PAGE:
Hammer horror and other films[edit]

On the production of Invitation to the Dance (1955), Ashton found himself working as assistant to Phil Leakey. They were soon firm friends, and worked together on several films. Leakey introduced Ashton to Hammer Films, so starting a relationship for which Ashton is best known.[18]

Although he had a long and varied career in British films, Ashton is chiefly remembered for his work on the Hammer's horror films.[19] After assisting Leakey on The Curse of Frankenstein (1957), Ashton found himself in charge of make-up for The Hound of the Baskervilles (1959) when Leakey, having had his retainer cut by the company's associate producer, Anthony Nelson Keys, left the company in disgust.[20][n 1] Ashton's main effort on that film, to transform a Great Dane into the title character, was barely a success, the result only appearing briefly in the final cut. His next film, The Man Who Could Cheat Death (1959), involved transforming Anton Diffring into "a living corpse": "To produce all the ravages of time and debauchery, I felt that the final effect should be a cocktail of fatal diseases spreading rapidly across his body. Glandular fever, smallpox, cholera, typhus and typhoid, represented some of the ailments that Bonner had come into contact with (through his unseen travels) as a crusading physician."[22] The result was widely admired: over a decade later the American make-up artist, Dick Smith, consulted Ashton about the effect to create make-up to age Dustin Hoffman as an 103-year-old man in Little Big Man, and was to repeat the effect in several subsequent films.[23]

Ashton subsequently created some of the studio's most celebrated images in films, such as The Mummy (1959), The Curse of the Werewolf (1960) and The Reptile (1966).[24] Ashton was particularly proud of the make-up he created for The Curse of the Werewolf,[25] which he claimed he created quite unaware of the make up by Jack Pierce in Werewolf of London or that used in Jean Cocteau's La Belle et la Bête.[26] Hearing in advance that Hammer were planning to make Curse of the Werewolf, he obtained a copy of the script and spent weeks in preparation before he was approached by Keys to undertake the job.[27] Ashton also recommended that Oliver Reed should be cast in the title role: "His powerful bone structure was just right for the appearance and his gifts as an actor were perfect for the part. In addition, he resembles a wolf anyway when he is very angry."[28] Through Oliver Reed, Ashton met the Australian dental surgeon Phil Rasmussen, who gave useful advice about creating fangs for the werewolf make-up; so started a professional relationship which was to continue in several subsequent films.[29]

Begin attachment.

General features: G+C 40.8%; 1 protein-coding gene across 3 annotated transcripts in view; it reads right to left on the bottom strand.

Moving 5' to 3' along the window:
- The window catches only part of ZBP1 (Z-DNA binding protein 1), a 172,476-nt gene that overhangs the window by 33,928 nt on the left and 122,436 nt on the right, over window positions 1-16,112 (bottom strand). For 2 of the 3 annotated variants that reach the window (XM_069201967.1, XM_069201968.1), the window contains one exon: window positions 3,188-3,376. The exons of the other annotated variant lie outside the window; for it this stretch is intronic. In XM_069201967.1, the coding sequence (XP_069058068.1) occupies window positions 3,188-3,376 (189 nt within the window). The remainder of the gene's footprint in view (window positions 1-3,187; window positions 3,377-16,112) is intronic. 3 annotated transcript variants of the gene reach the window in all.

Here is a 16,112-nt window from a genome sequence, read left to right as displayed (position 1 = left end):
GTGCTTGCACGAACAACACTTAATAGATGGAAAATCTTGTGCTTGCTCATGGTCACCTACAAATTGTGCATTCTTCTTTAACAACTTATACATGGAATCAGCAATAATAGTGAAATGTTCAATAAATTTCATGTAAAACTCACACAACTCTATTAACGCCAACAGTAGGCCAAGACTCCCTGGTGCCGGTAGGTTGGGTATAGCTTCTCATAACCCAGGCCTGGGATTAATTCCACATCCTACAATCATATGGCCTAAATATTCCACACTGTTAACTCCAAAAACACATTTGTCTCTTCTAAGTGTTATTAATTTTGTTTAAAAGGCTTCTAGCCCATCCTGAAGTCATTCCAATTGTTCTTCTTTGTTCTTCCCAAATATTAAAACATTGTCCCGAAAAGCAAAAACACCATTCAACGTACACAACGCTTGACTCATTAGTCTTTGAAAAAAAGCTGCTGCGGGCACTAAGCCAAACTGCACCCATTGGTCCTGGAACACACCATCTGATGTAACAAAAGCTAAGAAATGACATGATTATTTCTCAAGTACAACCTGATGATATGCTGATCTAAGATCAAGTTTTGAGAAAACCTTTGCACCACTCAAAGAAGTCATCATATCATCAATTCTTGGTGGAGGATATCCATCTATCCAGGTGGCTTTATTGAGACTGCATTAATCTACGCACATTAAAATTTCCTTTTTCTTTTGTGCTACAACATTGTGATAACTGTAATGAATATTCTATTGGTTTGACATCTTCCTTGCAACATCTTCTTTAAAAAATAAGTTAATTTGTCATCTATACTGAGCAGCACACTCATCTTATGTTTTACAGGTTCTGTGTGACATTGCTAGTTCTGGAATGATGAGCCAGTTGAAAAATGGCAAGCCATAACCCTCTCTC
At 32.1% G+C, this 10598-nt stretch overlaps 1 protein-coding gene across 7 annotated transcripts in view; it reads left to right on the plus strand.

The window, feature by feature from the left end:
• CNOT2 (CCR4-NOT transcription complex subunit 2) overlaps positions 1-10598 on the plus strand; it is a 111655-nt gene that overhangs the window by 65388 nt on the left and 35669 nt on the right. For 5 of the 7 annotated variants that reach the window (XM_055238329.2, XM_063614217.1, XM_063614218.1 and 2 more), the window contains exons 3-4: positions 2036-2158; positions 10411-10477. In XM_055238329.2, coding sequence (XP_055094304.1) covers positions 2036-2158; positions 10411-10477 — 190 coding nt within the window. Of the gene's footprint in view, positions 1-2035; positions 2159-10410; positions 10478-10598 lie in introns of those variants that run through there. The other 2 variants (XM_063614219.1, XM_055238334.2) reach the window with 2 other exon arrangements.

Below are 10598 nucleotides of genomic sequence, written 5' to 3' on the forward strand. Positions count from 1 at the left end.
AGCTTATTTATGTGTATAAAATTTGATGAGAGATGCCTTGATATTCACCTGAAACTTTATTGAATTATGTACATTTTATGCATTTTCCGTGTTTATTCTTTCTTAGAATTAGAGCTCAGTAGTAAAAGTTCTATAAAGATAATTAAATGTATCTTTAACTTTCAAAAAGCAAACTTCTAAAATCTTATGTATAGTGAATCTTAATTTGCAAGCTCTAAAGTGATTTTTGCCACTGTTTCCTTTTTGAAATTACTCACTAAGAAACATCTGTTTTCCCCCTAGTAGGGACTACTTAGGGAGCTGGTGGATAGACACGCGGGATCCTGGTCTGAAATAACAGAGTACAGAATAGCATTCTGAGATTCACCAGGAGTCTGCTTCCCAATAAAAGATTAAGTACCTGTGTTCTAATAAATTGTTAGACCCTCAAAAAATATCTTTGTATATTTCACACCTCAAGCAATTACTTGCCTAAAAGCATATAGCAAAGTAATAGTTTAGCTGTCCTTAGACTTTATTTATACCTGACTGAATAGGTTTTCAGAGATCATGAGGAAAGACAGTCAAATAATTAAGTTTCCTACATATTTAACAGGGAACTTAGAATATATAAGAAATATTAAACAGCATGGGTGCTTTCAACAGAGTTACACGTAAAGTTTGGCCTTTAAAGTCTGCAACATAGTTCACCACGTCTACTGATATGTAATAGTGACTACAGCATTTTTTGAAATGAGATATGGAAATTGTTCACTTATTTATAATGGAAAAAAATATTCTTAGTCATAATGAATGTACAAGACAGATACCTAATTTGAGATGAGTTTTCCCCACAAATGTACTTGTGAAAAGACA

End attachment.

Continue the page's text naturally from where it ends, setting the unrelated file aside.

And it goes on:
Ashton also worked on a number of Amicus horror films, including The House That Dripped Blood (1971), Asylum (1972), and Tales from the Crypt (1972), and worked on Tigon's The Creeping Flesh.[30] As well as horror films, he worked on Blake Edwards' Pink Panther series.[31]

Discography[edit]

  • The Beggar's Opera (John Gay, arr. Britten); with English Opera Group conducted by Benjamin Britten. BBC broadcast recorded 22 September 1948. Released on Pearl
  • Albert Herring (Benjamin Britten); with English Opera Group conducted by Benjamin Britten. Live recording in the Theatre Royal, Copenhagen, on 15 September 1949. Released on Nimbus

Filmography[edit]

Notes and references[edit]

Notes
  1. ^ When Keys then offered Ashton the job, Ashton, puzzled that Leakey should not be doing the job, called his friend; Leakey explained his grievance with Hammer, but gave his blessing to Ashton taking over.[21]
References
  1. ^ Ashton, Roy "An Autobiography", from Sachs & Wall, p. 16
  2. ^ Ashton, pp. 16-17
  3. ^ Taylor, Al & Sue Roy. Making a monster: the creation of screen characters by the great makeup artists. Crown Publishers, 1980: p. 143
  4. ^ Ashton, p. 17
  5. ^ Ashton, p. 18
  6. ^ Ashton, pp. 22-24
  7. ^ Ashton, p. 26
  8. ^ a b Ashton, p. 27
  9. ^ Ashton, p. 30
  10. ^ Ashton, pp. 27-28
  11. ^ Ashton, p. 28
  12. ^ Ashton, p. 30
  13. ^ Ashton, pp. 31-32
  14. ^ a b Ashton, p. 32
  15. ^ a b Piers Ford. "Parallel Universe". The Singer December 2007 – January 2008: p. 14.
  16. ^ Ashton, pp. 32-33
  17. ^ Ashton, pp. 33-34
  18. ^ Ashton, p. 36
  19. ^ Sachs, Bruce; Wall, Russell (1998). Greasepaint and Gore: The Hammer Monsters of Roy Ashton. Tomahawk Press. ISBN 0-9531926-0-1. 
  20. ^ Sachs & Wall, p. 40
  21. ^ Sachs & Wall, p. 41
  22. ^ Ashton, p. 49
  23. ^ Sachs & Wall, p. 50
  24. ^ David L Rattigan (2005). "Roy Ashton: Makeup artist". Dictionary of Hammer Horror. Retrieved 12 May 2014. 
  25. ^ Sachs & Wall, p. 85
  26. ^ Sachs & Wall, p. 95
  27. ^ Sachs & Wall, p. 86
  28. ^ Ashton, p. 89
  29. ^ Sachs & Wall, pp. 92-94
  30. ^ "Roy Ashton". Classic-Horror.com. Retrieved 13 August 2014. 
  31. ^ Taylor & Roy (1980): p. 156

Sources[edit]

  • Sachs, Bruce; Wall, Russell (1999). Greasepaint and Gore: The Hammer Monsters of Roy Ashton. Tomahawk Press. ISBN 9780953192601. 

External links[edit]